‘Tis the Season to be Jolly—Not Frazzled. Here’s How.
Christmas is supposed to be a merry time. Instead, it’s often an occasion for overspending, overdoing, and overeating—and that can leave you feeling stressed, tired, and down on yourself. But it’s not too late to reclaim your holiday spirit. These tips can help you recapture the joy of the season and take better care of your health.
Reset Your Expectations
The number one priority: Don’t aim for the perfect Christmas. It doesn’t exist, and striving for it only leads to frustration and disappointment. Instead, focus on having a relaxing, meaningful holiday that honors your personal, cultural, and religious traditions.
Maintain Healthy Habits
Follow your usual schedule for meals, exercise, and sleep as much as possible. You might even work in a little extra physical activity. If you have kids in the house, bundle them up, and go for a walk around the park. Invite guests to join you for a game of basketball at the community center. Or just take an extra lap around the mall after you finish shopping.
Anticipate the stress that may occur if you pile too many extra activities on top of your already-busy schedule. When things start feeling hectic rather than fun, give yourself permission to put up fewer decorations or turn down some invitations.
Create New Traditions
Holiday traditions that are repeated year after year help strengthen your family bonds. Start a fun, new tradition this year. Maybe everyone could gather to decorate a wreath, play a board game, watch a favorite movie, or sing Christmas carols.
Some of the most memorable traditions are cooked up in the kitchen. If your cherished family recipes are laden with fat and sugar, look for subtle ways to make them healthier. For example, replace the butter in a baking recipe with an equal amount of no-sugar-added applesauce. Or replace chocolate chips in cookies with dried cherries.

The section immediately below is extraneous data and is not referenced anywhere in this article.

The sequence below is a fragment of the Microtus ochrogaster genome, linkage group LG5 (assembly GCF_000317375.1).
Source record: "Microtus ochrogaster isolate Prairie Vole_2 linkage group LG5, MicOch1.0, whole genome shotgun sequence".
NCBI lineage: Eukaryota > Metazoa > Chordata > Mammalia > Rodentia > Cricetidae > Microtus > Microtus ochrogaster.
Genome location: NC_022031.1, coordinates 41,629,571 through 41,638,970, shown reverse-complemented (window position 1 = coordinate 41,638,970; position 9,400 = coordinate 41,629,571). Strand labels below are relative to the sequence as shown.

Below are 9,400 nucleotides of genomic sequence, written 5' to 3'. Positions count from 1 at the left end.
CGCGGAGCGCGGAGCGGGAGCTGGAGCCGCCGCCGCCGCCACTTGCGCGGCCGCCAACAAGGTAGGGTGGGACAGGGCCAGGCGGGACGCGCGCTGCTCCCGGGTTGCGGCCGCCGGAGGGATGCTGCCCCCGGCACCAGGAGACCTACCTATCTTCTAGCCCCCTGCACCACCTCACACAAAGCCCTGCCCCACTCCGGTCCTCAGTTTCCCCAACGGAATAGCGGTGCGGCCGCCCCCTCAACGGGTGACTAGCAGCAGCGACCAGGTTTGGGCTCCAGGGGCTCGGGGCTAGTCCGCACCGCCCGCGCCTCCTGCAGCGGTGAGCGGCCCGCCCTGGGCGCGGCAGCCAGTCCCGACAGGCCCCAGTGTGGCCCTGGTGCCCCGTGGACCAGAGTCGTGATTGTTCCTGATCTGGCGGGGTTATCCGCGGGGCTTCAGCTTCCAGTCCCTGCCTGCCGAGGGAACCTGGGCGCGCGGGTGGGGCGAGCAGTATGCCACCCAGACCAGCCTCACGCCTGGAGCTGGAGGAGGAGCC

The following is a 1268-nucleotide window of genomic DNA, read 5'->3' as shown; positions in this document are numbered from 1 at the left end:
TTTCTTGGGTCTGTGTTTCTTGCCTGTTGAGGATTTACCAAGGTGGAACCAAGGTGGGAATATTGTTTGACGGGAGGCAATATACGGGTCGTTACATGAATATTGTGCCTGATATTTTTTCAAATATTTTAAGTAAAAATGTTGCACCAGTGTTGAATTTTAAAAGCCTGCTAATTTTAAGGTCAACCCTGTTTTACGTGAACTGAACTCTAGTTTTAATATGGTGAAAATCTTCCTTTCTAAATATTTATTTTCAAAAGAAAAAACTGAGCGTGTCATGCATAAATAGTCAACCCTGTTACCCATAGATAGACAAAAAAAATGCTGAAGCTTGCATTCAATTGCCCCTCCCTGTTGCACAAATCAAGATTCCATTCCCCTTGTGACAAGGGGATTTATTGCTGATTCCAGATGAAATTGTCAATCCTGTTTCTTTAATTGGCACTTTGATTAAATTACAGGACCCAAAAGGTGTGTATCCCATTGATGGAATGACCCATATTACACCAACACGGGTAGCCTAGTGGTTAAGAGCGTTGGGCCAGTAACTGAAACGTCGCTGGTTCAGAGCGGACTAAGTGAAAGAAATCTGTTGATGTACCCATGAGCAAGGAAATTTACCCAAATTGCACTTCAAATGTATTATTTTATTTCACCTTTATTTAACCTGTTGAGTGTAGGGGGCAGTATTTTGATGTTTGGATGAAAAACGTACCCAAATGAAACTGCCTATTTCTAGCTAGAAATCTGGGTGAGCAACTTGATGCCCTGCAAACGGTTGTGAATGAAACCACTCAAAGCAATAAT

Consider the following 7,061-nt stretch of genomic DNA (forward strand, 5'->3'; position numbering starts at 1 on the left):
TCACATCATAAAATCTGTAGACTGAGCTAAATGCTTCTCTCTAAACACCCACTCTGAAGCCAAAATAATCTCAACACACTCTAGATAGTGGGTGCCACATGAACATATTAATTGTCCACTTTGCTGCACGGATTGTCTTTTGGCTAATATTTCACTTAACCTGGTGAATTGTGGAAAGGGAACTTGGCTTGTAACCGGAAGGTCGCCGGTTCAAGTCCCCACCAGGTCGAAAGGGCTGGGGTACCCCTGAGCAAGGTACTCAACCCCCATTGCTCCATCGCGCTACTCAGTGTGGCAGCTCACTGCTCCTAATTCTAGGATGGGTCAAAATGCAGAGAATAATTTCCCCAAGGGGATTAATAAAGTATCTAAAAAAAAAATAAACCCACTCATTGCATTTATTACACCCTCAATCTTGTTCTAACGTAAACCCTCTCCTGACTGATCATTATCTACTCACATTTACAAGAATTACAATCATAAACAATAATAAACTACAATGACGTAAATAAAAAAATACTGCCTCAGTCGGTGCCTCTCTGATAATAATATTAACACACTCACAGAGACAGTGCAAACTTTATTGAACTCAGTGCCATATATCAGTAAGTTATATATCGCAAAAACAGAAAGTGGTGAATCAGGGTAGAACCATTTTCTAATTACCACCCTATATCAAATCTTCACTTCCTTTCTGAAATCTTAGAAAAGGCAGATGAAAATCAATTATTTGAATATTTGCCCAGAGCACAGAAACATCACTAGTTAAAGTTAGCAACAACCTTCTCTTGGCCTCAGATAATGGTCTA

Prep Your Party Strategy
Have a plan for enjoying yourself at parties without wrecking your good eating habits. Grab a healthy snack beforehand, so you won’t arrive ravenous. Once you’re at the party, scope out the food table and decide what you’ll eat before you start filling your plate.
Think before you drink, too. For a nonalcoholic, reduced-calorie beverage that’s still festive, dilute eggnog with low-fat or skim milk, and skip the alcohol. Or mix sparkling water with fruit juice (such as cranberry or pomegranate juice) to create a virgin cocktail.
Don’t Overspend on Gifts
Spending beyond your means leads to stress—and money worries can dog you well into the new year. Scale back your gift list, and stick with a shopping budget. Or give homemade items, which will often be treasured long after store-bought presents have been forgotten.
In addition, consider sharing your time by volunteering. For example, you might serve dinner at a homeless shelter or volunteer for a faith-based or community program that assists those in need. Helping others feels good, and it puts your own life challenges in perspective. It’s a great way to tap into the true spirit of holiday giving.